Own Your Digital Future: Cloud Migration Best Practices

Many organizations are well underway on their journey to using cloud platforms to become more agile, reduce costs, and drive efficiencies.  Nobody wants to reinvent the wheel though so to speak, and reusing established design patterns can be the difference between a delayed rollout and a fast and effective implementation of your cloud-based service or application.  Read on to discover how Akamai fits into such prevalent design patterns, all the while making sure that your web application remains fast, reliable and secure.

Design patterns are simply an abstraction of repeatable solutions.  The goal is to provide a high level map of how you can address some common challenges, in this case, when building or migrating an application to be hosted on a cloud platform.  Some of these common challenges include performance and scalability, availability, resiliency, and security.

Content Caching for Performance and Scalability

Performance and scalability is always going to be a key consideration in a hyperconnected world.  Akamai literally pioneered the technology to cache content close to users in order to avoid capacity and performance constraints choking centralized compute resources.  Even now with the ability to autoscale capacity of cloud services at the origin, caching provides the best opportunity to offload expensive compute resources, which translates to direct savings for those cloud services.  Akamai’s Ion platform provides the ability to maximize cacheability of static and dynamic content for scalability and optimal performance.

Retry and Circuit Breaker for Availability and Resiliency

Availability refers to the proportion of time that an application is functional; resiliency is the ability to gracefully handle and recover from failures.  Traditionally, high availability was the domain of specialized infrastructure-based solutions, such as clustering.  The goal was to ensure that if something failed, the application could continue to work.  “Five nines”, or 99.999% availability, was often used as a benchmark.  However, in the world of cloud-based applications which are often decomposed into microservices that may serve out billions of requests in a short time frame, “five nines” can result in thousands of failures.  Cloud services are rarely completely down, but transient network errors lasting seconds or minutes can be quite common.  This is where resiliency is important:  adding retry logic as a design pattern can boost overall availability if the initial failure is temporary and transient.  The thousands of errors in the above example wouldn’t therefore be an issue, as the application would eventually receive a response.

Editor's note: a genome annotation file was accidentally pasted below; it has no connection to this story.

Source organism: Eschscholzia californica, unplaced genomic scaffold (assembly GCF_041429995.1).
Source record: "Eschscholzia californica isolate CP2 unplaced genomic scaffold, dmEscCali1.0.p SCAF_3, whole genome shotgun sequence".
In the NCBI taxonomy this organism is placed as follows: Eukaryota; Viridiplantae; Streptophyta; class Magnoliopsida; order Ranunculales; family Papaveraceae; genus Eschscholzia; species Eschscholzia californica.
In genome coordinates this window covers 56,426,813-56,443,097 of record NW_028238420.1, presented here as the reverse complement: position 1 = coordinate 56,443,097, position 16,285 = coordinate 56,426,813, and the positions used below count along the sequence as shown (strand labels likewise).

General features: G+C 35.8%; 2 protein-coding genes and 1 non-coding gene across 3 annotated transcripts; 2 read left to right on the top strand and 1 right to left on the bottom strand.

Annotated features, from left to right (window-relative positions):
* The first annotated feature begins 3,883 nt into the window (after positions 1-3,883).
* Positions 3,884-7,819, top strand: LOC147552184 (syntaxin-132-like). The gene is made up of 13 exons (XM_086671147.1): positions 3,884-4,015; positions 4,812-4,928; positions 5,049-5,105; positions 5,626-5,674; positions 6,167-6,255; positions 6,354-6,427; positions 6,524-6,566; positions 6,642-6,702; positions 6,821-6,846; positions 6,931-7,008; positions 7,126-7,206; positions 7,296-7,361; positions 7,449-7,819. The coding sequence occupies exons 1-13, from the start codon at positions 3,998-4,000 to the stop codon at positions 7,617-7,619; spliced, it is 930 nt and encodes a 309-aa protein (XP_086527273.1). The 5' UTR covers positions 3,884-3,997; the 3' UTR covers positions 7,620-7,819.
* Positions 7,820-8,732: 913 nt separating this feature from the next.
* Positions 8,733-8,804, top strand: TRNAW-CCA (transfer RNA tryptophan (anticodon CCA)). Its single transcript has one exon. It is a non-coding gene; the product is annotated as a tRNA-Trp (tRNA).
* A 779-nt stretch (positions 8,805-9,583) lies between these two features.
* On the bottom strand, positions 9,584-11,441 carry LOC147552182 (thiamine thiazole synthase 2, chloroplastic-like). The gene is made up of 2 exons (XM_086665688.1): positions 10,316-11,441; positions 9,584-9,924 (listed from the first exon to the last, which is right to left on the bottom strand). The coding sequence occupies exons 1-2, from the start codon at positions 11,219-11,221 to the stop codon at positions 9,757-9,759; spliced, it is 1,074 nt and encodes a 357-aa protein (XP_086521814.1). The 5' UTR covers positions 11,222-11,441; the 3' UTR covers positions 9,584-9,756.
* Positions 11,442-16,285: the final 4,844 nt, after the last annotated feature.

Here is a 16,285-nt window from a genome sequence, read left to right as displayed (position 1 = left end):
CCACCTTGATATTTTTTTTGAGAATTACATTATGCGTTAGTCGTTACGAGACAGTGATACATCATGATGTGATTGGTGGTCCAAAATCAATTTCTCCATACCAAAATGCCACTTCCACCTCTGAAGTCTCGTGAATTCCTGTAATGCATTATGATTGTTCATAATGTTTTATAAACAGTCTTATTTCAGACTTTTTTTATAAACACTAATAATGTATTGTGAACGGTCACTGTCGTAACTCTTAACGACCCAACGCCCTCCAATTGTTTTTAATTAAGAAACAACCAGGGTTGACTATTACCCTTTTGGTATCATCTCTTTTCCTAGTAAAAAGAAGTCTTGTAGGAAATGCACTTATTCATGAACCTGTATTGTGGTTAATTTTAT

What happens though if there is a failure that lasts a little longer and is less transient?  Retry logic is typically set to make attempts within a short period of time since you never expect the end user to wait for too long for a response.  However, an application with a large number of clients all retrying quickly can lead to its own problem, a situation called dog piling, where essentially your own clients end up causing a denial of service.  The influx of retries can exacerbate the situation into a catastrophic failure…

So how can Akamai solve this?  Retry logic is something that Akamai handles natively within our platform.  It is configurable, both in the amount of attempts and delay between retries.  Furthermore, Akamai can be used as a circuit breaker, a mechanism that is designed to interrupt the retry pattern so that the application can be returned a proper failure so that it can be handled accordingly.  For API calls, Akamai can serve a preconfigured response in such instances, or can even act as an alternate origin serving a simplified but usable version of the web page or portion of the site.

Gatekeeper for Security

Gatekeeper design pattern essentially proxies access between the client and remote service hosted in your cloud hosting platform.  Traditionally, this pattern would be fulfilled through the use of a firewall that is close to the rest of the technology stack serving the application.   However, even firewalls that can be deployed as virtual appliances and scaled are no match for the large scale botnet attacks seen over the last few years.  Akamai however can act as a distributed gatekeeper, offering an initial layer of defense away from the origin.  You can enforce traffic to be funnelled through Akamai servers, cloaking your cloud origin and limiting its attack surface.  Large layer 7 DDoS attacks are blocked at the edge, with additional layer 3/4 network scrubbing services available.   For API traffic, Akamai also provides capabilities around governance, with ability to throttle and enforce quotas.


We’ve mentioned only a few prominent design patterns, along with its usage within cloud-based architectures.  It’s important to note that once you have identified a pattern to address a need, there a myriad of different ways to implement those patterns.  Akamai Professional Services is well equipped to help you address both technical and business challenges regardless of whether you are in the planning, build or operate phases of your cloud journey.

*** This is a Security Bloggers Network syndicated blog from The Akamai Blog authored by Desmond Tam. Read the original post at:

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